Brendan’s 2013 Top Songs List

By: Brendan

Brendan’s Top 15 Free Downloads of 2013:

Dr. Dog – These Days


Vienna Teng – The Hymn of Acxiom


Brandi Carlile – Hard Way Home


Dying Machines – It Has Been


Bing Satellites – Awakening


Alabama Shakes – I Found You


Chloe Howl – Rumour (Yacht Remix)


Charles Hammell – Hear My Voice


Charlotte Church – Glitterbombed


Brandi Carlile & Emmylou Harris – Take Me Home, Country Roads


TG Lurgan – Liom Fhéin (Gaelic cover of The Black Keys’ “Lonely Boy”)


The So So Glos – Everything Revival (mp3 download page)


Katie Herzig – Nothing! Shhhhhhhhhhhh


Soak – Sea Creatures (Ryan Vail/Unknown Remix)


Caitlin Rose – No More Lonely

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Chelle’s 2013 Top Albums List

Guest Post By: Chelle

Things I was spinning nonstop this year:

8. Fall Out Boy – Save Rock n’ Roll

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7. Bastille – Bad Blood

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6. HAIM – Days Are Gone

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5. Justin Timberlake – The 20/20 Experience part 1

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4. Jay-Z – Magda Carta Holy Grail

Magna Carta Holy Grail


3. CHVRCHES – The Bones of What You Believe

Buy


2. Disclosure – Settle

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1. Everything Everything – Arc

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and like eleventy billion plays of all One Direction albums but I know you don’t wanna talk about that. :)

my top track of the year is Chris Malinchak, “So Good to Me.”

*all mp3s, streams & videos uploaded by & posted w/ permission of artists, labels and/or their PR reps

Muruch’s Top 25 Albums of 2012

2012 was a very good year for music. Sometimes it’s difficult to come up with enough albums for my year end list, this year the problem was narrowing down my choices. Click on the album titles to read the full reviews, purchase the albums, and, in some cases, watch videos and/or download mp3s. Then comment with your favorite albums of the year.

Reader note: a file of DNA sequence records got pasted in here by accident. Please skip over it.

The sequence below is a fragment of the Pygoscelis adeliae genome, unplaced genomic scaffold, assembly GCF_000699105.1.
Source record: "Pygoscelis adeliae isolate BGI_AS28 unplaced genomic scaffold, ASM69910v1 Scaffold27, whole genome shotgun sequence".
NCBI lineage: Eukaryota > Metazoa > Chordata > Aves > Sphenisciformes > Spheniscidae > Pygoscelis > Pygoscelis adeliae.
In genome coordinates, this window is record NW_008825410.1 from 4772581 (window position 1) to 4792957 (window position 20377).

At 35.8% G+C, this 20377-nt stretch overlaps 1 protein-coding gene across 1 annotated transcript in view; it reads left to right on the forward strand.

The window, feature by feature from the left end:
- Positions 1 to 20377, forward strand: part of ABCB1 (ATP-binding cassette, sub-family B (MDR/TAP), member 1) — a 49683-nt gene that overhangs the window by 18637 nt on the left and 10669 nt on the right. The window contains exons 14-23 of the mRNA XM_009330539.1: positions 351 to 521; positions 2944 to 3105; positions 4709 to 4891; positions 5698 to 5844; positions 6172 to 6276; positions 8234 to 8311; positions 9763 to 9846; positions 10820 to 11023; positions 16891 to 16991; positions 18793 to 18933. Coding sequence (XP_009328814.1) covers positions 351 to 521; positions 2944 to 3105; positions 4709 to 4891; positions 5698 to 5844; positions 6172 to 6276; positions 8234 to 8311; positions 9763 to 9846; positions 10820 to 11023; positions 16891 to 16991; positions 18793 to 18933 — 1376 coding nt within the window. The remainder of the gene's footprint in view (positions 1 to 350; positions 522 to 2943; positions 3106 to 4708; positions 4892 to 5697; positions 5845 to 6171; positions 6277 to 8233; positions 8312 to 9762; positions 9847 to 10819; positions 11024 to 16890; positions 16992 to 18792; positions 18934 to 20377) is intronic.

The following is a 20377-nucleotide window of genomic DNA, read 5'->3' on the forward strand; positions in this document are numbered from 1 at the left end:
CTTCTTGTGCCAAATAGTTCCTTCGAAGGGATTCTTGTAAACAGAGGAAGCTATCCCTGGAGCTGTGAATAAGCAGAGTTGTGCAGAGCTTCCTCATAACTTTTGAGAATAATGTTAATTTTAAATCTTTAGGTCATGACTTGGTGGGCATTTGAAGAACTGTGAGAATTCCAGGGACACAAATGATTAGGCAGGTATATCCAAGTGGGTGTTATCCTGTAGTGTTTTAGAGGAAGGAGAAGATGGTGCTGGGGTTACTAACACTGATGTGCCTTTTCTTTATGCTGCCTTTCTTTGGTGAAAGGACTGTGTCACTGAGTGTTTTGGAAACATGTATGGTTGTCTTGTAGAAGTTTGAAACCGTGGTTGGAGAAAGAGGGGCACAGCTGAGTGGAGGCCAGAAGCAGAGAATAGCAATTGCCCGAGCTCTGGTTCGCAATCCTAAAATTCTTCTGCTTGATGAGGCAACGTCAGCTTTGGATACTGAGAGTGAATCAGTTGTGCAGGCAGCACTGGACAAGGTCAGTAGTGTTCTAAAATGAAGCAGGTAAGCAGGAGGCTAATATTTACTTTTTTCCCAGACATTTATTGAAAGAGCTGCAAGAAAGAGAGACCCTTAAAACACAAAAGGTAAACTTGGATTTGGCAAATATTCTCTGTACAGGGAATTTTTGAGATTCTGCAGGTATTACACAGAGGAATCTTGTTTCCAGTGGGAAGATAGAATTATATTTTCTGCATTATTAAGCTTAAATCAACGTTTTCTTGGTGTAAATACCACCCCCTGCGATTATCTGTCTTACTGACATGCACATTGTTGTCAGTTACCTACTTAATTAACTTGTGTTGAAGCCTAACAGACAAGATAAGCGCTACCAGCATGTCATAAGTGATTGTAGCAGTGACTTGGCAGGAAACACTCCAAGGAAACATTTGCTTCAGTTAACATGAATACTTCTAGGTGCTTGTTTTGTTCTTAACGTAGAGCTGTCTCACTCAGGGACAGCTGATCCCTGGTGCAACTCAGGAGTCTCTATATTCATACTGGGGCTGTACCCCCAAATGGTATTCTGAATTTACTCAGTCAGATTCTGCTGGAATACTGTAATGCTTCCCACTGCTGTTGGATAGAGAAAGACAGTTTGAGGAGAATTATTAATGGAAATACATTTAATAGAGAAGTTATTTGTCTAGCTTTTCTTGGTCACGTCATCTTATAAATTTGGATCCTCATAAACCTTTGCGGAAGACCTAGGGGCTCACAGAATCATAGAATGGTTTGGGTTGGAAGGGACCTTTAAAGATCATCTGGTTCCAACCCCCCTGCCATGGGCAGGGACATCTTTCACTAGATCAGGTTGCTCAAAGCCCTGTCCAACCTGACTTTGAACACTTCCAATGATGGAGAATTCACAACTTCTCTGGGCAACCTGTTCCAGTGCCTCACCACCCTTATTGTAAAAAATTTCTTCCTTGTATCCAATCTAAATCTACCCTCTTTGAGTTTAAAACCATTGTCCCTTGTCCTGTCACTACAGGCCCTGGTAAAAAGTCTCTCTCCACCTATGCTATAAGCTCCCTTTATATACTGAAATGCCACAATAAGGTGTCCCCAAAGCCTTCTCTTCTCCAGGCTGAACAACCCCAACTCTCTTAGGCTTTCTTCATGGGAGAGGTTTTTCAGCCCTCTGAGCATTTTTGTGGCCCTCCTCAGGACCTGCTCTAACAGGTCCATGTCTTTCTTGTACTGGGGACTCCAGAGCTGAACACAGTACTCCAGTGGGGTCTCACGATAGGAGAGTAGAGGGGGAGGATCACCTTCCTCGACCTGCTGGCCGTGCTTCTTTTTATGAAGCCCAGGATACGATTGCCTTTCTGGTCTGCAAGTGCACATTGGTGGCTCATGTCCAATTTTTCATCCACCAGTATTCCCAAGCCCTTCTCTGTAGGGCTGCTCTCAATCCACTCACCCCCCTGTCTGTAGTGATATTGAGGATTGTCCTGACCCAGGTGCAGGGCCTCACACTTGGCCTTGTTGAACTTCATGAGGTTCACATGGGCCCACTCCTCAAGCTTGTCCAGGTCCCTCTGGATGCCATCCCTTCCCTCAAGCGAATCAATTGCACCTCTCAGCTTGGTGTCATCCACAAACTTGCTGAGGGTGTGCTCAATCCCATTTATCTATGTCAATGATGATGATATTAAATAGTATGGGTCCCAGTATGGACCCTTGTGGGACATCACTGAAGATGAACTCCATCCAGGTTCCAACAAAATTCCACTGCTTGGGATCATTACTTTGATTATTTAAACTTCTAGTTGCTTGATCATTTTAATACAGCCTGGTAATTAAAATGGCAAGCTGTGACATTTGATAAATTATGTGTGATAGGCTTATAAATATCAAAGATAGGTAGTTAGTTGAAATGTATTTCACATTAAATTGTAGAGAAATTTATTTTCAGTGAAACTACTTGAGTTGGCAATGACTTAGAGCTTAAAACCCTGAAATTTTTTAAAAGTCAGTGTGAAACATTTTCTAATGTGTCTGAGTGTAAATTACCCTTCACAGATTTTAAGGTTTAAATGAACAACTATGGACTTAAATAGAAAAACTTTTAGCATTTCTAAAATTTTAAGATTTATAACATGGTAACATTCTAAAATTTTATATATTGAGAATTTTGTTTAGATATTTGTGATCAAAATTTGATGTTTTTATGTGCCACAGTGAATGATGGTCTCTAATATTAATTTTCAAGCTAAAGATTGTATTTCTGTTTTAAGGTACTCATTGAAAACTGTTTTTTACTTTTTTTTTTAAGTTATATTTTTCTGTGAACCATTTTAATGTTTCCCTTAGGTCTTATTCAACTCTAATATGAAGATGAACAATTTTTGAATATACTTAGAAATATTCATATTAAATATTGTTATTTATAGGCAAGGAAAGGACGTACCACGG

Muruch’s Top 25 Albums of 2012

25. Sugar & the Hi-Lows

…This brilliant collection of songs beautifully marries modern indie-pop with retro rockabilly and soul. The sound is Sun Records meets Raising Sand.

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24. Dala: Best Day

…Dala’s penchant for peppy country-pop harmonies and melodic folk-pop melodies fall somewhere between Lady Antebellum and Sylvie Lewis…sweet vocals, tinkling piano and buoyant strings…a pop culture cornucopia with references to everything from Shakespeare to Annie Hall

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23. Sylvie Lewis: It’s All True

…Sylvie’s elegant voice and delicate melodies elevate even the most simple of tunes to a higher level…a jaunty fable of star-crossed love with just the softest, lightest hint of jazz

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22. Eric McGrath: Little Ripples

…I expect Eric McGrath won’t be Ireland’s best kept secret for long…McGrath’s intimate singing style and breezy, multi-instrumental compositions often fall somewhere between Bright Eyes and Xavier Rudd, which is an extremely interesting and unique place to be. But even such grand comparisons are tenuous, because Eric McGrath is definitely blazing a creative trail of his own.

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21. Julie Lee & The Baby-Daddies

…this gorgeous, classic folk song cycle sounds like it was recorded decades ago…the entire album is lovely and sure to be on my best of the year list.

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20. Bat For Lashes: The Haunted Man

…atmospheric electronics and somber melodies…brimming with all the emotions of a lifetime of regret and a heart full of love…a very pretty and innovative collection.

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19. Regina Spektor: What We Saw From The Cheap Seats

…Most of it is sheer, breathtaking brilliance…truly exquisite ballads…the spectacular far, far outweighs the bad

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18. The Gaslight Anthem: Handwritten

…Many bands have tried and failed to capture The Boss’ throne, but The Gaslight Anthem have successfully proven themselves to be the true heirs of Bruce Springsteen.

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17. Xavier Rudd: Spirit Bird

…Xavier is one of my all-time favorite artists and his music never fails to amaze, uplift and thoroughly entertain me…Xavier wrote, sang and played every instrument (of which there are many) on this spectacular new collection.

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16. Muse: The 2nd Law

…Not only does The 2nd Law continue that grandiose marriage of arena rock and classical music, but its futuristic electronic twist allows the album to stand completely on its alone. Definitely one for the year end list…weaving thunderous rock, classical song structure and instrumentation with operatic backing vocals into a glorious, cross-genre cacophony.